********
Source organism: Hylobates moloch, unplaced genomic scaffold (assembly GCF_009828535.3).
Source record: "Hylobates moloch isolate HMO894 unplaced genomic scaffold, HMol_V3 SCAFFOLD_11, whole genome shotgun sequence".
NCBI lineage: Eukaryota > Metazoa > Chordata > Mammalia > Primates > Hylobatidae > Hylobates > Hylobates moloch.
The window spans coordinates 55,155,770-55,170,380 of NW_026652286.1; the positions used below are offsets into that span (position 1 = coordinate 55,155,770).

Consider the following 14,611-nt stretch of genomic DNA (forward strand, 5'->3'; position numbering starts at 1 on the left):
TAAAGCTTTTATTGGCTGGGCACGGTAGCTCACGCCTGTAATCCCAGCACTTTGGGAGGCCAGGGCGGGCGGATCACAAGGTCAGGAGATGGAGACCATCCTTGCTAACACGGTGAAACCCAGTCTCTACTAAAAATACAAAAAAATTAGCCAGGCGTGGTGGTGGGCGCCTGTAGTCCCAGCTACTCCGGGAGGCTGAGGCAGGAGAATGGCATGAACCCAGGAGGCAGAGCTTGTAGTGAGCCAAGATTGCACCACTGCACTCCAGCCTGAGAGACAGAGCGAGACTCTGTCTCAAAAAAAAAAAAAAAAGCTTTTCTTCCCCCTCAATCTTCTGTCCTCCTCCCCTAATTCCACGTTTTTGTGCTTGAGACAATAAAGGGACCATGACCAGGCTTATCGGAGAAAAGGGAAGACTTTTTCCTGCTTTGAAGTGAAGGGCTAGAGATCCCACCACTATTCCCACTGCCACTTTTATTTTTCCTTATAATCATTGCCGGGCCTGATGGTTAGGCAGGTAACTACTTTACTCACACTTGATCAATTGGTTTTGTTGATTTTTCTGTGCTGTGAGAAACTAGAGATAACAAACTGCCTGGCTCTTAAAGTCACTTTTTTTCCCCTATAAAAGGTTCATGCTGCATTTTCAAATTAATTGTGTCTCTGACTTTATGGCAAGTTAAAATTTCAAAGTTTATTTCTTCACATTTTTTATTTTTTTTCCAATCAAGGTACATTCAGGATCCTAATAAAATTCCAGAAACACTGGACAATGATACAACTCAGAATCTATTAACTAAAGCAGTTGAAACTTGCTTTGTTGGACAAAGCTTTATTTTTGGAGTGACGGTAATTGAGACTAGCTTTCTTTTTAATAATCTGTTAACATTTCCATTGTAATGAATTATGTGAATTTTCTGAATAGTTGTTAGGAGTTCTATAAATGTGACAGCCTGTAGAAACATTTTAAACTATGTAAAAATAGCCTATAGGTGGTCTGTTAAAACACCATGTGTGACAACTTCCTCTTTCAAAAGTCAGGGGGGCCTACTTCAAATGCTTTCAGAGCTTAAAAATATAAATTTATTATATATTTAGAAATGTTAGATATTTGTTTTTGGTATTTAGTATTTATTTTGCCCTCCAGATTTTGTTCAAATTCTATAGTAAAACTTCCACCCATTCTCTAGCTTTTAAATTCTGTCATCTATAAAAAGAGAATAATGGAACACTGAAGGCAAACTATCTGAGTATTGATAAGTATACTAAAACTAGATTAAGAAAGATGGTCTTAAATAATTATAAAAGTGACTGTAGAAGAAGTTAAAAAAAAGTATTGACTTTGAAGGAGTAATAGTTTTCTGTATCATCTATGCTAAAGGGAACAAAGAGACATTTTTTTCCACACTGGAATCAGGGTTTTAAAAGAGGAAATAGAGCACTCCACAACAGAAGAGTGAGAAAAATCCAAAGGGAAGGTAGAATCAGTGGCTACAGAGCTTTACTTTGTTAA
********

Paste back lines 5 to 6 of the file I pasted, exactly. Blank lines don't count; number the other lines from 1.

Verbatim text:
Consider the following 14,611-nt stretch of genomic DNA (forward strand, 5'->3'; position numbering starts at 1 on the left):
TAAAGCTTTTATTGGCTGGGCACGGTAGCTCACGCCTGTAATCCCAGCACTTTGGGAGGCCAGGGCGGGCGGATCACAAGGTCAGGAGATGGAGACCATCCTTGCTAACACGGTGAAACCCAGTCTCTACTAAAAATACAAAAAAATTAGCCAGGCGTGGTGGTGGGCGCCTGTAGTCCCAGCTACTCCGGGAGGCTGAGGCAGGAGAATGGCATGAACCCAGGAGGCAGAGCTTGTAGTGAGCCAAGATTGCACCACTGCACTCCAGCCTGAGAGACAGAGCGAGACTCTGTCTCAAAAAAAAAAAAAAAAGCTTTTCTTCCCCCTCAATCTTCTGTCCTCCTCCCCTAATTCCACGTTTTTGTGCTTGAGACAATAAAGGGACCATGACCAGGCTTATCGGAGAAAAGGGAAGACTTTTTCCTGCTTTGAAGTGAAGGGCTAGAGATCCCACCACTATTCCCACTGCCACTTTTATTTTTCCTTATAATCATTGCCGGGCCTGATGGTTAGGCAGGTAACTACTTTACTCACACTTGATCAATTGGTTTTGTTGATTTTTCTGTGCTGTGAGAAACTAGAGATAACAAACTGCCTGGCTCTTAAAGTCACTTTTTTTCCCCTATAAAAGGTTCATGCTGCATTTTCAAATTAATTGTGTCTCTGACTTTATGGCAAGTTAAAATTTCAAAGTTTATTTCTTCACATTTTTTATTTTTTTTCCAATCAAGGTACATTCAGGATCCTAATAAAATTCCAGAAACACTGGACAATGATACAACTCAGAATCTATTAACTAAAGCAGTTGAAACTTGCTTTGTTGGACAAAGCTTTATTTTTGGAGTGACGGTAATTGAGACTAGCTTTCTTTTTAATAATCTGTTAACATTTCCATTGTAATGAATTATGTGAATTTTCTGAATAGTTGTTAGGAGTTCTATAAATGTGACAGCCTGTAGAAACATTTTAAACTATGTAAAAATAGCCTATAGGTGGTCTGTTAAAACACCATGTGTGACAACTTCCTCTTTCAAAAGTCAGGGGGGCCTACTTCAAATGCTTTCAGAGCTTAAAAATATAAATTTATTATATATTTAGAAATGTTAGATATTTGTTTTTGGTATTTAGTATTTATTTTGCCCTCCAGATTTTGTTCAAATTCTATAGTAAAACTTCCACCCATTCTCTAGCTTTTAAATTCTGTCATCTATAAAAAGAGAATAATGGAACACTGAAGGCAAACTATCTGAGTATTGATAAGTATACTAAAACTAGATTAAGAAAGATGGTCTTAAATAATTATAAAAGTGACTGTAGAAGAAGTTAAAAAAAAGTATTGACTTTGAAGGAGTAATAGTTTTCTGTATCATCTATGCTAAAGGGAACAAAGAGACATTTTTTTCCACACTGGAATCAGGGTTTTAAAAGAGGAAATAGAGCACTCCACAACAGAAGAGTGAGAAAAATCCAAAGGGAAGGTAGAATCAGTGGCTACAGAGCTTTACTTTGTTAA